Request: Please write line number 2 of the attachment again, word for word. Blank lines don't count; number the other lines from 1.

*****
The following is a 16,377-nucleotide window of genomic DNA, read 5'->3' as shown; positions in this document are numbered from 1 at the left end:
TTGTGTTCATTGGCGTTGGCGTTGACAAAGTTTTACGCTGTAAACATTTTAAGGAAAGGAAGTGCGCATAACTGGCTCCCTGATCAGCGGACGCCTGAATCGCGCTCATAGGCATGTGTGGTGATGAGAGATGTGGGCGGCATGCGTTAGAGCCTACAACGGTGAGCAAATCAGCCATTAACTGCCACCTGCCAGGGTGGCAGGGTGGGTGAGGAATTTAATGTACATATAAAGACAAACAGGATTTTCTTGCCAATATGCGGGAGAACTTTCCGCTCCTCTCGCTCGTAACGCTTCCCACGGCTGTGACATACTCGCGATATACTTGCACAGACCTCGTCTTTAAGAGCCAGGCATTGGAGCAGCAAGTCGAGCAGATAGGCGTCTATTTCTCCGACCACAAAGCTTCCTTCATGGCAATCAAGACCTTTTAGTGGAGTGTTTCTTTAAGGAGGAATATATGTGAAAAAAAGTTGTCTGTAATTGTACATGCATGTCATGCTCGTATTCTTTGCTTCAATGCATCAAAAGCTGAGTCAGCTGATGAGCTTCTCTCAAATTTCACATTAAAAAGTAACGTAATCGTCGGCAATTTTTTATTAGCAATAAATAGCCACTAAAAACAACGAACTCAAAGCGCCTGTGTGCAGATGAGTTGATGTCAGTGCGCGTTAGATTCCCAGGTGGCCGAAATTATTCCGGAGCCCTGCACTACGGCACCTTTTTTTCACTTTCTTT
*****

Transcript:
TTGTGTTCATTGGCGTTGGCGTTGACAAAGTTTTACGCTGTAAACATTTTAAGGAAAGGAAGTGCGCATAACTGGCTCCCTGATCAGCGGACGCCTGAATCGCGCTCATAGGCATGTGTGGTGATGAGAGATGTGGGCGGCATGCGTTAGAGCCTACAACGGTGAGCAAATCAGCCATTAACTGCCACCTGCCAGGGTGGCAGGGTGGGTGAGGAATTTAATGTACATATAAAGACAAACAGGATTTTCTTGCCAATATGCGGGAGAACTTTCCGCTCCTCTCGCTCGTAACGCTTCCCACGGCTGTGACATACTCGCGATATACTTGCACAGACCTCGTCTTTAAGAGCCAGGCATTGGAGCAGCAAGTCGAGCAGATAGGCGTCTATTTCTCCGACCACAAAGCTTCCTTCATGGCAATCAAGACCTTTTAGTGGAGTGTTTCTTTAAGGAGGAATATATGTGAAAAAAAGTTGTCTGTAATTGTACATGCATGTCATGCTCGTATTCTTTGCTTCAATGCATCAAAAGCTGAGTCAGCTGATGAGCTTCTCTCAAATTTCACATTAAAAAGTAACGTAATCGTCGGCAATTTTTTATTAGCAATAAATAGCCACTAAAAACAACGAACTCAAAGCGCCTGTGTGCAGATGAGTTGATGTCAGTGCGCGTTAGATTCCCAGGTGGCCGAAATTATTCCGGAGCCCTGCACTACGGCACCTTTTTTTCACTTTCTTT